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Note that oral candidiasis is uncommon in immunocompetent adults and therefore the evidence is taken from randomised controlled trials in children and immunocompromised adults. However anti-fungals are likely to be more effective in the immunocompetent adult population. Also note that as oral candidiasis is uncommon in immunocompetent adults, consider investigating for an underlying comorbidity or immunosuppressive illness.

1
Hoppe J, Treatment of oropharyngeal candidiasis in immunocompetent infants: A randomized multicentre study of Miconazole gel vs Nystatin suspension, Antifungals study group, Pediatr Infect Dis J. 1997 Mar;16(3):288-93. 227 patients under the age of 1 year were recruited to the trial. Cure by day 5 was achieved by 84.7% of 98 patients in the miconazole treatment arm compared with 21.2% of 85 treated with nystatin. At day 8 the cure rates were 96.9% versus 37.6% and at day 12 they were 99.0% versus 54.1%. There was not a statistically significant increase of side-effects (4.5% Miconazole / 3.5 Nystatin) or relapse rates with Miconazole.

2
Hoppe J, Hahn H, Randomized comparison of two nystatin oral gels with miconazole oral gel for treatment of oral thrush in infants. Antimycotics Study Group, Infection 1996, 24(2) 2136-139. 95 otherwise healthy patients under the age of one year were recruited to this trial. Clinical cure in Miconazole study group 85.1% (27 patients) compared with 42 and 28% in branded nystatin groups (33 and 35 patients). Relapses were seen in nystatin groups (15 patients) but not in miconazole group.

3
Bensadoun R, Daoud J et al, Comparison of the efficacy and safety of miconazole 50-mg mucoadhesive buccal tablets with miconazole 500-mg gel in the treatment of oropharyngeal candidiasis. A prospective, randomized, single-blind, multicenter, comparative, phase III trial in patients treated with radiotherapy for head and neck cancer, Cancer. 2008 Jan 1;112(1):204-11. In this comparative trial of cancer patients oral candidiasis was effectively treated by both tablet and gel formulations. Clinical success was achieved in 56% of 141 patients who received 14 days of buccal tablet administration miconazole and 49% of 141 patients who received 14 days of the gel preparation. Other end-points of this study were largely non-significant but 29% of patients who used buccal preparation had side-effects versus 27% in the gel preparation group. However fewer people dropped out of study due to serious adverse events (3 versus 6 respectively) when using the buccal preparation.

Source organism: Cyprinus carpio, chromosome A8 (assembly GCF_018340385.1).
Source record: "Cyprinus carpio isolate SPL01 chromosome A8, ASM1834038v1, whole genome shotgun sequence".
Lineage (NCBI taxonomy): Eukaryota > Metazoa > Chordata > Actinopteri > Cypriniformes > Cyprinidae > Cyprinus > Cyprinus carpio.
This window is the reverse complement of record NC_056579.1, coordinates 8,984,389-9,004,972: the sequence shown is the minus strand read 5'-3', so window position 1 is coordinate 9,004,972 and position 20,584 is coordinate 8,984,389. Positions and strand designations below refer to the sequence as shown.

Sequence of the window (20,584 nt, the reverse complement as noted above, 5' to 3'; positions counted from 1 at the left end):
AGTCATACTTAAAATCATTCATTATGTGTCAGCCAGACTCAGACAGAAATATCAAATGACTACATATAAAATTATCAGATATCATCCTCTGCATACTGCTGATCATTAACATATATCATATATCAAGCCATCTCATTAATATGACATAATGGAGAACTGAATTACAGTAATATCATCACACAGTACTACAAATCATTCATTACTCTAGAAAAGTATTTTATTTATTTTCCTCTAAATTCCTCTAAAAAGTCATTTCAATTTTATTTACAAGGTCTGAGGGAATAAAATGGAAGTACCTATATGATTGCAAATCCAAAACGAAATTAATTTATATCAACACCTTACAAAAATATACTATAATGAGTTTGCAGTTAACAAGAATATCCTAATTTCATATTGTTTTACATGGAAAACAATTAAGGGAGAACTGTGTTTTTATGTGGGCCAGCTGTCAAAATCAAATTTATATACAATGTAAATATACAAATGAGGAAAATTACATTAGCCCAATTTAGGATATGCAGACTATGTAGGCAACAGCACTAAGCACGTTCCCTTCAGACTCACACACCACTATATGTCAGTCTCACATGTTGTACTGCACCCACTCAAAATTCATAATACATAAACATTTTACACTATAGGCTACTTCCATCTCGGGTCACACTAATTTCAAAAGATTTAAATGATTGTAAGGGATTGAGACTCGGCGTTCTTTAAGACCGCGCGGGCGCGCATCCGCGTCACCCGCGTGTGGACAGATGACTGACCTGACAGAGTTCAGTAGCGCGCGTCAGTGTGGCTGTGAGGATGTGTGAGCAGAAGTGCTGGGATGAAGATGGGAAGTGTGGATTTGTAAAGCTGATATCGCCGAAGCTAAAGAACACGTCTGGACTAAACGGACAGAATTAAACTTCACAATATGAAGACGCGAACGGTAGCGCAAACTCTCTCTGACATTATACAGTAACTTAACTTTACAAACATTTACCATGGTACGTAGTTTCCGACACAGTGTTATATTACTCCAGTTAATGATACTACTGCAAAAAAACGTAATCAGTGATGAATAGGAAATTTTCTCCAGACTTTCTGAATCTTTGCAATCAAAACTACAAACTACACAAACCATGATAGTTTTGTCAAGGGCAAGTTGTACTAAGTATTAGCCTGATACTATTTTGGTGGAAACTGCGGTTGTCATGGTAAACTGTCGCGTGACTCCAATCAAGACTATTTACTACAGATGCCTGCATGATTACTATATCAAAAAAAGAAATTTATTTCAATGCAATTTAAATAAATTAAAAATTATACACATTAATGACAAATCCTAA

4
Pons V, Greenspan D, et al. Oropharyngeal candidiasis in patients with AIDS: randomized comparison of fluconazole versus nystatin oral suspensions. Clin Infect Dis. 1997;24(6):1204-1207. Cure was achieved at day 14 in 87% of 83 HIV positive patients who were treated with fluconazole and 52% of 84 patients who received nystatin. Mycological clearance was achieved in 60% of the fluconazole arm and 6% of patients treated with nystatin; 18% of patients relapsed on fluconazole contrasted with 44% on nystatin respectively at day 28. GI side effects were comparable but two patients in the fluconazole arm developed deranged LFTs, one having to withdraw.

5
Flynn PM, Cunningham CK et al, Oropharyngeal candidiasis in immunocompromised children: a randomized, multicenter study of orally administered fluconazole suspension versus nystatin. The Multicenter Fluconazole Study Group. J Pediatr. 1995 Aug;127(2):322-8. 91% of patients treated with fluconazole were cured at day 14 compared with 51% of patients treated with nystatin. Mycologically there was organism eradication in 76% on fluconazole versus 11% on nystatin. Both regimens were tolerated well with similar relapse rates.

6
BHIVA British HIV Association and British Infection Association Guidelines for the Treatment of Opportunistic Infection in HIV-seropositive Individuals 2011 http://www.bhiva.org/documents/Guidelines/OI/hiv_v12_is2_Iss2Press_Text.pdf (Accessed 13.11.14). This recommends fluconazole treatment for oral candidiasis in HIV positive patients. Patients with extensive/severe candidiasis or with a background of HIV should receive oral fluconazole therapy. If patients are systemically unwell or have not responded to oral fluconazole consider referral to secondary care.

7
Clinical Knowledge Summaries, Oral Candidiasis, Revised July 2013, http://cks.nice.org.uk/candida-oral (Accessed 19.11.14). A majority of patients will respond to a one-week course of topical antifungal therapy and patients should continue to use the treatment for a further 2 days following resolution of symptoms. Those patients who get some relief but have persisting symptoms should continue to complete a two-week course.

The POCAST project is funded by the National Institute for Health Research Health Protection Research Unit (NIHR HPRU) in Healthcare Associated Infections and Antimicrobial Resistance at Imperial College London and by the Imperial College Healthcare Charity (Grant Ref No:7006/P36U).